Most of us are delighted with the change of tone out of Washington since the new administration took office. But does that really justify giving the Nobel peace prize to Barak Obama? There is a huge gap between his words and accomplishments. The logic behind the Norwegian Nobel Price Committee seems to baffle the world, not least President Obama himself, who feels he is undeserving.
Presumably the committee is hoping that by awarding him the Peace Price they will encourage him to accomplish feats that will, in due course, justify the price? If that works, maybe it would be a good idea to make the North Korean leader the next recipient?
Am aware that all US presidents are routinely nominated for the peace price. Actually, so is even Osama bin Laden. But doesn’t there have to be some kind of logic behind the Norwegian committee’s decision? By giving it to Obama they may have just shot him in the foot and made sure he is not re-elected? The world’s expectations may now be raised so high he can not possibly live up to it? He has already discovered that it’s easier said than done to reverse the Bush administration’s national security policies. The same day he was awarded the price he had a meeting with his national security team about escalating the war in Afghanistan. Not because he wants to but because it may be the only alternative unless the world is prepared to accept another failed state.
Getting the Nobel peace prize gives a signal to the world that has a positive impact on the recipient’s ability to exercise power. Don’t think the US presidency needs a helping hand in that respect. Ridding the world of nuclear weapons, stopping global warming and bringing peace to the Middle East is easier said than done even for an American president. Too many vested interests that can not be ignored will work against him. If he has the courage to go against them he will, like George Bush senior, discover that he will not be re-elected.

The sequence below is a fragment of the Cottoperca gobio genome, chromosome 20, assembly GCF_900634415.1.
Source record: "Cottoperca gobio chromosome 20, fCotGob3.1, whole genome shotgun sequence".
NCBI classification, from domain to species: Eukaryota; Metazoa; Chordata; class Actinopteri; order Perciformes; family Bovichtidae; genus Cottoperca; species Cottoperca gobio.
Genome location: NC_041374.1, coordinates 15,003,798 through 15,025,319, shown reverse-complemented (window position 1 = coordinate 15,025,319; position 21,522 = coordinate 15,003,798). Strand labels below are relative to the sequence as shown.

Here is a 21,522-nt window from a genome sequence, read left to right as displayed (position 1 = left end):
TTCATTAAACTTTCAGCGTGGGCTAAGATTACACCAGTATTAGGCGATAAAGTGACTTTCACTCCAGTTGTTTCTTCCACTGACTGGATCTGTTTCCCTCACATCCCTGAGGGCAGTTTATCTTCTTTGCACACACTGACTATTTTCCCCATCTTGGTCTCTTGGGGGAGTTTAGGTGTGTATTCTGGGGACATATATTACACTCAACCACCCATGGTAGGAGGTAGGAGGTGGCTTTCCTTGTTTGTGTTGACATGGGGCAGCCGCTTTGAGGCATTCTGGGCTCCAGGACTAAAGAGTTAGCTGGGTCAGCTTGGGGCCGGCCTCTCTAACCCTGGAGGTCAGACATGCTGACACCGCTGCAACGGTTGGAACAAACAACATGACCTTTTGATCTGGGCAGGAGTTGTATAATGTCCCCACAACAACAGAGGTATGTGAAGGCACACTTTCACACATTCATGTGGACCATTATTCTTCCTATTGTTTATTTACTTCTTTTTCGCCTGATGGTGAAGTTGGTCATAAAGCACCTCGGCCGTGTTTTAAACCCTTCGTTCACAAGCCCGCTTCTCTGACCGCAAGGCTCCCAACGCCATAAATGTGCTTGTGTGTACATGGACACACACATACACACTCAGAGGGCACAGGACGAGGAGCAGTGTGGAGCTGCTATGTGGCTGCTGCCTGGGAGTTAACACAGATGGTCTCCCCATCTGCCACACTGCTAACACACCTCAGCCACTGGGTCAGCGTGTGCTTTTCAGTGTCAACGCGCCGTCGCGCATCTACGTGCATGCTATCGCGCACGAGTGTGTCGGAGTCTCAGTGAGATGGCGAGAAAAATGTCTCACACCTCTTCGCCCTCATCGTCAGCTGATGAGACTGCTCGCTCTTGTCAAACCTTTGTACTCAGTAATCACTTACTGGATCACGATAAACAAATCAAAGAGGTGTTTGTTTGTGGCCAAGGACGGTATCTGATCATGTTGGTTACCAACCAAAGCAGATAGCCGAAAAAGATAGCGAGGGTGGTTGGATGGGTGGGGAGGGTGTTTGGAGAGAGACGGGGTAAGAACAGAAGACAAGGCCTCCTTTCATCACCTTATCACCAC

There are many people in the world that it would have made much more sense to give the peace prize to. Morgan Tsvangirai, the PM of Zimbabwe, is just one example. He has been almost beaten to death several times and been to prison in order o bring peace to Zimbabwe.
Personally I would have liked King Abdullah of Saudi Arabia to get it. No other Arab leader has done more than him to try to restart the Arab-Israeli peace process. The King’s peace initiative giving Israel recognition by Arab countries if they return to the 1967 borders has been lauded internationally.
Saudi foreign policy has been remarkable in its consistency and reliance on diplomacy to mediate inter-Arab disputes. After all, the peace settlement that ended the Lebanese civil war was mediated in the Kingdom and King Abdullah even attempted to mediate Saddam’s grievances against Kuwait in the fateful summer of 1990. The Kingdom never resorted to military force in its various territorial disputes with countries such as Iraq, even though KSA boasts one of the most formidable high-tech weapons arsenals in the region.
The 2006 war between the Hezbollah and Israel was stopped when King Abdullah sent an envoy to Teheran with a message that actually made the Iranians tell the Hezbollah to back off.
But the Norwegian committee would not have dreamed of giving it to him simply because he is the king of Saudi Arabia. Instead they seem to be gripped by the Obamafever that is so prevalent in Scandinavia. But by lumping Obama with the likes of Nelson Mandela and Lech Walesa, the Nobel peace prize judges have already managed to infuriate conservative US commentators, making sure there will be no peace for Obama on the home front. Wouldn’t it have been better to wait until he had achieved more? If their decision contributes to making Obama’s task harder, maybe it’s time to have a look at who the judges are to assure they have a positive impact on peace in the world? As it is, the prestige of the price is beginning to disappear. And I’m sure that’s not what Alfred Nobel had in mind.
(Photo: xxxsnsxxx, Flick)